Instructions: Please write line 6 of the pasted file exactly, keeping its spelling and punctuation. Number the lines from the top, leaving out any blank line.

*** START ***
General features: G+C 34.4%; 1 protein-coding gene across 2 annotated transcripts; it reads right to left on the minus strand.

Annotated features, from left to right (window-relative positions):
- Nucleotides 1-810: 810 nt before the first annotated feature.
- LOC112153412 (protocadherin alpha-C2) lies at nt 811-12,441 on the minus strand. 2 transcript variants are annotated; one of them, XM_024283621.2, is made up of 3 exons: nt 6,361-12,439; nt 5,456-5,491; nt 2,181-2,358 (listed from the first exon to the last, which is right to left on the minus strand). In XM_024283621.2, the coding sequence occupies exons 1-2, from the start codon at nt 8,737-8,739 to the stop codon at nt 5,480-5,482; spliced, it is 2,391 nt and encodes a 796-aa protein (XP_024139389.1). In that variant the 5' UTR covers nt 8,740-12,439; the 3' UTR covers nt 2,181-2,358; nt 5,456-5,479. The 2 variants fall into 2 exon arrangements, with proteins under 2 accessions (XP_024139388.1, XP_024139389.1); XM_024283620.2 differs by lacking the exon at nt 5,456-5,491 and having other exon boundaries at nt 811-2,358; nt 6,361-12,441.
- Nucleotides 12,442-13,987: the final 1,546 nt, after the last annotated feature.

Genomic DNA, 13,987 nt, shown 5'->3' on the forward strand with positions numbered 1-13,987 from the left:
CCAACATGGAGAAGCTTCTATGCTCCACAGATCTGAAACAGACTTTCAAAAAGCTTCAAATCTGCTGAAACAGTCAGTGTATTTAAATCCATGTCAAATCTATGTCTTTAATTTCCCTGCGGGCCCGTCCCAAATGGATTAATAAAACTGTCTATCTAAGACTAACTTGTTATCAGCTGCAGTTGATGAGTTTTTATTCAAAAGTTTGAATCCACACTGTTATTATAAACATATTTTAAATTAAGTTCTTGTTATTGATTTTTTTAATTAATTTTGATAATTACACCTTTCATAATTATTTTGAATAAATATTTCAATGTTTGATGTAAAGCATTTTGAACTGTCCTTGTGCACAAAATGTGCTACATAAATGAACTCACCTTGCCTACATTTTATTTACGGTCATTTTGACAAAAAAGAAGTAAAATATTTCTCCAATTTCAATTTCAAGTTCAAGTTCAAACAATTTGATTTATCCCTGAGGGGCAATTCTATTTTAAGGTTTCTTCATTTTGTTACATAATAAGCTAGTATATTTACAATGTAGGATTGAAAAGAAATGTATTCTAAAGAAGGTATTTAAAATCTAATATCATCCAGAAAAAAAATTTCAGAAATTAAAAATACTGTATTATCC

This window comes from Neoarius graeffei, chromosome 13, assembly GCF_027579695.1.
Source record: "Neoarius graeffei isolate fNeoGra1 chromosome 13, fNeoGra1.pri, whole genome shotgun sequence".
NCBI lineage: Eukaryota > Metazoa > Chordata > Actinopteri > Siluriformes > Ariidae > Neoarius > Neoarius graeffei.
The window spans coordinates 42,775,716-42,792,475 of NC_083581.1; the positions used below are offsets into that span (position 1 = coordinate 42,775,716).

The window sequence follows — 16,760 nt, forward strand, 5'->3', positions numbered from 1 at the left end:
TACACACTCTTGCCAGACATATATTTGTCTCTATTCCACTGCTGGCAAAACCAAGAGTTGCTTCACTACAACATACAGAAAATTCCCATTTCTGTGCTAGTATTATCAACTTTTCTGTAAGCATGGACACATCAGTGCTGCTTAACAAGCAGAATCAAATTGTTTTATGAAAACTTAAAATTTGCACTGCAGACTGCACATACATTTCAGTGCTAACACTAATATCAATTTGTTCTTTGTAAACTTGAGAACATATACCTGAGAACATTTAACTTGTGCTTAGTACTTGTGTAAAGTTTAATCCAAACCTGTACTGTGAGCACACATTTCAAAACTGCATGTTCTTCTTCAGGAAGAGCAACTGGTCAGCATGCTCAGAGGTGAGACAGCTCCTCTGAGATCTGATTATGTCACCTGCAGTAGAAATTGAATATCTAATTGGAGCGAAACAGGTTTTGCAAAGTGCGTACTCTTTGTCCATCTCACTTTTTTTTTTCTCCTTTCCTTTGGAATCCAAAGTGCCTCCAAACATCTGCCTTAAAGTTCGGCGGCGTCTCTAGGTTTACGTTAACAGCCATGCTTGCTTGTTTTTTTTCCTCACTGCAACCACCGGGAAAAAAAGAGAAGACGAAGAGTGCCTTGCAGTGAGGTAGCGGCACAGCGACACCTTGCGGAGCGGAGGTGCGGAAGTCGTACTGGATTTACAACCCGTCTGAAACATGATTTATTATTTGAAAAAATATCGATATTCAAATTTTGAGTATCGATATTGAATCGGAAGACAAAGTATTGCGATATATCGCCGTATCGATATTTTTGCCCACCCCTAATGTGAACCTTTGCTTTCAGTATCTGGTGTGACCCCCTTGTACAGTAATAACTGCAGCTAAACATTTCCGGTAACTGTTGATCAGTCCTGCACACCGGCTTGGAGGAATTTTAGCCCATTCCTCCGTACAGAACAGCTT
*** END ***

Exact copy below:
Genomic DNA, 13,987 nt, shown 5'->3' on the forward strand with positions numbered 1-13,987 from the left: